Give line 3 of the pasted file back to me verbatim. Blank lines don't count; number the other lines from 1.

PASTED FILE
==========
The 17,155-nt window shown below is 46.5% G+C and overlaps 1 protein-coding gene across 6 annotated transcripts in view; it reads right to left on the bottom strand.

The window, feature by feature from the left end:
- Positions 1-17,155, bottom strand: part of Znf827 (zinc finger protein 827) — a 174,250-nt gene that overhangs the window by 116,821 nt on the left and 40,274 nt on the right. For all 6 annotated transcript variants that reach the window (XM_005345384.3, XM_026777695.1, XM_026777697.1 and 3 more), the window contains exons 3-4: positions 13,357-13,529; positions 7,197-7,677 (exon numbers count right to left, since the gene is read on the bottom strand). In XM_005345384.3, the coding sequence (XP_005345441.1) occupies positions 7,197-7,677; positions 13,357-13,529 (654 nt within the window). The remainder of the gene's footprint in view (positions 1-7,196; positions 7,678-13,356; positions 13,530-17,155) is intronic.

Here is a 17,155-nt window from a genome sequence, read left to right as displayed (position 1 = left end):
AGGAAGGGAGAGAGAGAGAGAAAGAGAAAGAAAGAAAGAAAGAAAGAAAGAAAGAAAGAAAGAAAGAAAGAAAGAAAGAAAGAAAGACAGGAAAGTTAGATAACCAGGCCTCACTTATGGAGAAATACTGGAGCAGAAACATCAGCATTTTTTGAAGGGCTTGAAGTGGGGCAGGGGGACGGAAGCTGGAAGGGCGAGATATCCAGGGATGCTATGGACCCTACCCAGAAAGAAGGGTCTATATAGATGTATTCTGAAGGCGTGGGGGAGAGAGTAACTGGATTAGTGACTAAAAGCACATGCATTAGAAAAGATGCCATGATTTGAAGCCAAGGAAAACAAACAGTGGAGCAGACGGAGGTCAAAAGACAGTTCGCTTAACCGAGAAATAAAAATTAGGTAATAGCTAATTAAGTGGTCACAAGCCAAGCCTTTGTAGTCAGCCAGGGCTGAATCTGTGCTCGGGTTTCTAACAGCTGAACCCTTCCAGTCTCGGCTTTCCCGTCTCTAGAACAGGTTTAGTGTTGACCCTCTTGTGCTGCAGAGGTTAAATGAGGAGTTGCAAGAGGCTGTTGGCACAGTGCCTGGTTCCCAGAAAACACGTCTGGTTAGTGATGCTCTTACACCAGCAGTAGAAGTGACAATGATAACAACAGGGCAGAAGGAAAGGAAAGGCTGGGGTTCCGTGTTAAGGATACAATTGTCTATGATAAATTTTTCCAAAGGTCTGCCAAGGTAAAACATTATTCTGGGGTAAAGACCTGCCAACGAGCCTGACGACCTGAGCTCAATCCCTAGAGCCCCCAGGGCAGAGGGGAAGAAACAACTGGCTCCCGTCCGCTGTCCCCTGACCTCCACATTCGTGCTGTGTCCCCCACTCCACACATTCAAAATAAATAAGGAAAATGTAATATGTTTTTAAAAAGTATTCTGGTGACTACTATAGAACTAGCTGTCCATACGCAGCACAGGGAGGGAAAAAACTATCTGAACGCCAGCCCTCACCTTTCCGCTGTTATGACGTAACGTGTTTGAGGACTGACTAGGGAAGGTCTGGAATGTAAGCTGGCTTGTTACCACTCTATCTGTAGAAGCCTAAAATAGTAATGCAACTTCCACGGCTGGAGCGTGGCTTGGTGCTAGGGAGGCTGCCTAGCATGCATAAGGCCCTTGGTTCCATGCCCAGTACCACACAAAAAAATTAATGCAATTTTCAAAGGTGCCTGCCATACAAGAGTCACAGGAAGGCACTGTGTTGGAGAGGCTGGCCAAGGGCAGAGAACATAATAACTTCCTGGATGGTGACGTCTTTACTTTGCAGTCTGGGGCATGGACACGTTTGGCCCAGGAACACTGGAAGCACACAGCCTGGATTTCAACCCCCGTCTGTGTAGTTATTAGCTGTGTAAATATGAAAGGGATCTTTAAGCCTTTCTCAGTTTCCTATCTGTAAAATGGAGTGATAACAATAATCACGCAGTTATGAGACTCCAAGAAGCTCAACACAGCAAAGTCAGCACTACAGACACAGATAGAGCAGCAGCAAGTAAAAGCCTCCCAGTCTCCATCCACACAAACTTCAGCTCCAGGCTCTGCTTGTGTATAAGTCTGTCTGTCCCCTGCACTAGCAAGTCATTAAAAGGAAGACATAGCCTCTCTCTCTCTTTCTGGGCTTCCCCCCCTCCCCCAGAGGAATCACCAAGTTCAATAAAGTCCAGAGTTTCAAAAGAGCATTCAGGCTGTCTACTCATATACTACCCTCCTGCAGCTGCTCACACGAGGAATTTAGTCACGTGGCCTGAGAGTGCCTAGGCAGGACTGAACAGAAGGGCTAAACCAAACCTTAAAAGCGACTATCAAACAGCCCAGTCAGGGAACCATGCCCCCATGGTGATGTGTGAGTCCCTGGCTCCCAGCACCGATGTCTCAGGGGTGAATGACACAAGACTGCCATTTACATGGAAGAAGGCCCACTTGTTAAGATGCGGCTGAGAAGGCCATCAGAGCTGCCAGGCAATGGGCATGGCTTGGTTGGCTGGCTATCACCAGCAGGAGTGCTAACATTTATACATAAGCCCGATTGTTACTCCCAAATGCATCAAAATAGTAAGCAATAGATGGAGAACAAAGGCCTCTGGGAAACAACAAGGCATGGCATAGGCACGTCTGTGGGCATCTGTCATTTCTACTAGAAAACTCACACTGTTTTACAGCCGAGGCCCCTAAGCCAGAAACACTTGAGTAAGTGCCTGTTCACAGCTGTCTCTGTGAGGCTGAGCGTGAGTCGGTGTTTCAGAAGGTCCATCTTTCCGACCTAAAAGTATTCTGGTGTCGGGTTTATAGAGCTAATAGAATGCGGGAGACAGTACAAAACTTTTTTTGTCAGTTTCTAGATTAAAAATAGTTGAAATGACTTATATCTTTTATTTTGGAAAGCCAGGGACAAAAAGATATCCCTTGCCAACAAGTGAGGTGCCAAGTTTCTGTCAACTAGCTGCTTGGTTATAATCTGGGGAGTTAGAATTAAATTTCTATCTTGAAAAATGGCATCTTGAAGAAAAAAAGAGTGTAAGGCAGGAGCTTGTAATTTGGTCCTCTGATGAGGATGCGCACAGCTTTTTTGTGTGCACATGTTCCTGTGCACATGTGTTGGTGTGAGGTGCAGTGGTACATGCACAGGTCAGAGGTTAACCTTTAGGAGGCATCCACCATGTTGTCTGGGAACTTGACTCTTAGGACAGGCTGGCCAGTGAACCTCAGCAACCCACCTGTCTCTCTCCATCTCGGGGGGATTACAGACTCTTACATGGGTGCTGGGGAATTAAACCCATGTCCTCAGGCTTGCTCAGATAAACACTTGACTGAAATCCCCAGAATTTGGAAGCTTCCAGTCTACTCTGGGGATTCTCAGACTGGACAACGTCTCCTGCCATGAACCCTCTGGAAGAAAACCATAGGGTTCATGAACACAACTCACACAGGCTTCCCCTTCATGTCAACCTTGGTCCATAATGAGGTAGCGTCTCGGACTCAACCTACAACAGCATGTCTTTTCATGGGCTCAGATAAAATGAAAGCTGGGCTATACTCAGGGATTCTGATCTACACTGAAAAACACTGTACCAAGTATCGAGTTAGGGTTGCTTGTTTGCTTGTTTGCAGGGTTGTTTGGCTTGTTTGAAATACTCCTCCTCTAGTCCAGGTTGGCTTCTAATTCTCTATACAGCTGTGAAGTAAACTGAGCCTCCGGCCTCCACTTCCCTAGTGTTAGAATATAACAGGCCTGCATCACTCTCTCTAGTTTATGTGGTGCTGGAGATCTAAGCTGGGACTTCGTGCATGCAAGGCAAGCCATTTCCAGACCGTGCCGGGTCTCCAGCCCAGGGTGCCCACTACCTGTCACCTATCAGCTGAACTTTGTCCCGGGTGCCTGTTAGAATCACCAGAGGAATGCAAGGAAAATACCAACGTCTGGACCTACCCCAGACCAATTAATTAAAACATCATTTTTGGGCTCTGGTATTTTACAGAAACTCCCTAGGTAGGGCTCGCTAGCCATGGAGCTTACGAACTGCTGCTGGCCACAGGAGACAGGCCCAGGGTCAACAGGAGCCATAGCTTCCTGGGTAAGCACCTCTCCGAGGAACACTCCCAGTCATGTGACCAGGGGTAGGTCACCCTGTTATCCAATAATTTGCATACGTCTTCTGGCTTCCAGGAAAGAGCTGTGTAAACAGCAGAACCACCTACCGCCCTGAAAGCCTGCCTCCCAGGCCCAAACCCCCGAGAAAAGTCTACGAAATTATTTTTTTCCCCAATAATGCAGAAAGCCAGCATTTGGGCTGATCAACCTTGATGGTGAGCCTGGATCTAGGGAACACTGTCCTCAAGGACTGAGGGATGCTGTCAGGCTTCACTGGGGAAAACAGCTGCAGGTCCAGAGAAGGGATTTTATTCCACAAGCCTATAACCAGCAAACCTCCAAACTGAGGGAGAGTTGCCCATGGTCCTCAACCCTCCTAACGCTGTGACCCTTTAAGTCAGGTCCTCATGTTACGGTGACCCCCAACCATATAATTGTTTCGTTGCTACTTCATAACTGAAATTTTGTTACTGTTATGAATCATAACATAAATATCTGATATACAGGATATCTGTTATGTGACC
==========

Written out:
- Positions 1-17,155, bottom strand: part of Znf827 (zinc finger protein 827) — a 174,250-nt gene that overhangs the window by 116,821 nt on the left and 40,274 nt on the right. For all 6 annotated transcript variants that reach the window (XM_005345384.3, XM_026777695.1, XM_026777697.1 and 3 more), the window contains exons 3-4: positions 13,357-13,529; positions 7,197-7,677 (exon numbers count right to left, since the gene is read on the bottom strand). In XM_005345384.3, the coding sequence (XP_005345441.1) occupies positions 7,197-7,677; positions 13,357-13,529 (654 nt within the window). The remainder of the gene's footprint in view (positions 1-7,196; positions 7,678-13,356; positions 13,530-17,155) is intronic.